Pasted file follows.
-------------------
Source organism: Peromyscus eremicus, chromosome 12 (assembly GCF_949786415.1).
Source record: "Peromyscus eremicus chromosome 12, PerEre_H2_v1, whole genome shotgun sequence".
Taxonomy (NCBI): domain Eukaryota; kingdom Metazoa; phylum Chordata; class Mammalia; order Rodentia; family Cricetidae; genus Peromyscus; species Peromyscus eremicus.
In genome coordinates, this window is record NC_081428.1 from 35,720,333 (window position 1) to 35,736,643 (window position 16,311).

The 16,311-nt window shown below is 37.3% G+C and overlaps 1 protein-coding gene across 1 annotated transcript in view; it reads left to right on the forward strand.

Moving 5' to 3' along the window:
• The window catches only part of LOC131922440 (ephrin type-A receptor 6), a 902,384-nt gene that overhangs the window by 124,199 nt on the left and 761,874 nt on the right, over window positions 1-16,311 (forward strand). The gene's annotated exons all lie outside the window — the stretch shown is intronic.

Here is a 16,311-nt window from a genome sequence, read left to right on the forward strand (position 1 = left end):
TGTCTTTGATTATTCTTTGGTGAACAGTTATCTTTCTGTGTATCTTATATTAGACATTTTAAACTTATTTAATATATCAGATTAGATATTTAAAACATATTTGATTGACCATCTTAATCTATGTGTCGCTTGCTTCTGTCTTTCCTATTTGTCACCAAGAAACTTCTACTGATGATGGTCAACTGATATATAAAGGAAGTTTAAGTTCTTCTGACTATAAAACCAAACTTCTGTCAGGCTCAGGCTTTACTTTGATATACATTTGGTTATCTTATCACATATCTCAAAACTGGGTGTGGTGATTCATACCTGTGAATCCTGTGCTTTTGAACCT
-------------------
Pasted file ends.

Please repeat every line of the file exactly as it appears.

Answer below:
Source organism: Peromyscus eremicus, chromosome 12 (assembly GCF_949786415.1).
Source record: "Peromyscus eremicus chromosome 12, PerEre_H2_v1, whole genome shotgun sequence".
Taxonomy (NCBI): domain Eukaryota; kingdom Metazoa; phylum Chordata; class Mammalia; order Rodentia; family Cricetidae; genus Peromyscus; species Peromyscus eremicus.
In genome coordinates, this window is record NC_081428.1 from 35,720,333 (window position 1) to 35,736,643 (window position 16,311).

The 16,311-nt window shown below is 37.3% G+C and overlaps 1 protein-coding gene across 1 annotated transcript in view; it reads left to right on the forward strand.

Moving 5' to 3' along the window:
• The window catches only part of LOC131922440 (ephrin type-A receptor 6), a 902,384-nt gene that overhangs the window by 124,199 nt on the left and 761,874 nt on the right, over window positions 1-16,311 (forward strand). The gene's annotated exons all lie outside the window — the stretch shown is intronic.

Here is a 16,311-nt window from a genome sequence, read left to right on the forward strand (position 1 = left end):
TGTCTTTGATTATTCTTTGGTGAACAGTTATCTTTCTGTGTATCTTATATTAGACATTTTAAACTTATTTAATATATCAGATTAGATATTTAAAACATATTTGATTGACCATCTTAATCTATGTGTCGCTTGCTTCTGTCTTTCCTATTTGTCACCAAGAAACTTCTACTGATGATGGTCAACTGATATATAAAGGAAGTTTAAGTTCTTCTGACTATAAAACCAAACTTCTGTCAGGCTCAGGCTTTACTTTGATATACATTTGGTTATCTTATCACATATCTCAAAACTGGGTGTGGTGATTCATACCTGTGAATCCTGTGCTTTTGAACCT